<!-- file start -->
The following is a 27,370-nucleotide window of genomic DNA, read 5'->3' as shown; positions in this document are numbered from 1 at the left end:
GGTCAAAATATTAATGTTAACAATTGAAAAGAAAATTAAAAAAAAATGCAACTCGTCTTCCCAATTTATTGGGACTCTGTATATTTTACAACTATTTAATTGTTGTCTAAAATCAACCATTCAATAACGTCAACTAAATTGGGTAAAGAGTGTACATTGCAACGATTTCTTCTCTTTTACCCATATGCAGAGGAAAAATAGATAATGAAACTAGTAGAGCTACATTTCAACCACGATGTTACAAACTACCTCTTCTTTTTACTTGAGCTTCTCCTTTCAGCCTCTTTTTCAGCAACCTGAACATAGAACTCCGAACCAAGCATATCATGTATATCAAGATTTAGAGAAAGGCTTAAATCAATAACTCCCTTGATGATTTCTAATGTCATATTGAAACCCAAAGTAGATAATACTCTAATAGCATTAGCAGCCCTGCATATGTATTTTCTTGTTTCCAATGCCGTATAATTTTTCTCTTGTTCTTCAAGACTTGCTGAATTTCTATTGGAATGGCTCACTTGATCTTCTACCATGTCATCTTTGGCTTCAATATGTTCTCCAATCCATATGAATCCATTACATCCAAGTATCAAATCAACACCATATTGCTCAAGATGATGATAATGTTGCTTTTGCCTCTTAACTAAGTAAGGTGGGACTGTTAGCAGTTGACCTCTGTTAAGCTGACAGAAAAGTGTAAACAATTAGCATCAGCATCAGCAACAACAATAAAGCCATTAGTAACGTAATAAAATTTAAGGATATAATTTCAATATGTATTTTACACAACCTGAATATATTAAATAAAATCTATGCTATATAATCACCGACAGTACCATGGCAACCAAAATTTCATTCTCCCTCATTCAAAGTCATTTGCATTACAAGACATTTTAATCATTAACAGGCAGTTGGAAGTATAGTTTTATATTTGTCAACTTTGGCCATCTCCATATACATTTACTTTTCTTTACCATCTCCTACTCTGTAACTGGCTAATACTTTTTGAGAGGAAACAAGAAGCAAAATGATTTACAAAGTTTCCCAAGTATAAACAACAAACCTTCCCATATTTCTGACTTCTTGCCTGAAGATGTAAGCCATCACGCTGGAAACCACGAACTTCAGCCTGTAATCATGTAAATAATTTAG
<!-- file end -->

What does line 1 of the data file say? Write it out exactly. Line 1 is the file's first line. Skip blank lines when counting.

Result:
The following is a 27,370-nucleotide window of genomic DNA, read 5'->3' as shown; positions in this document are numbered from 1 at the left end: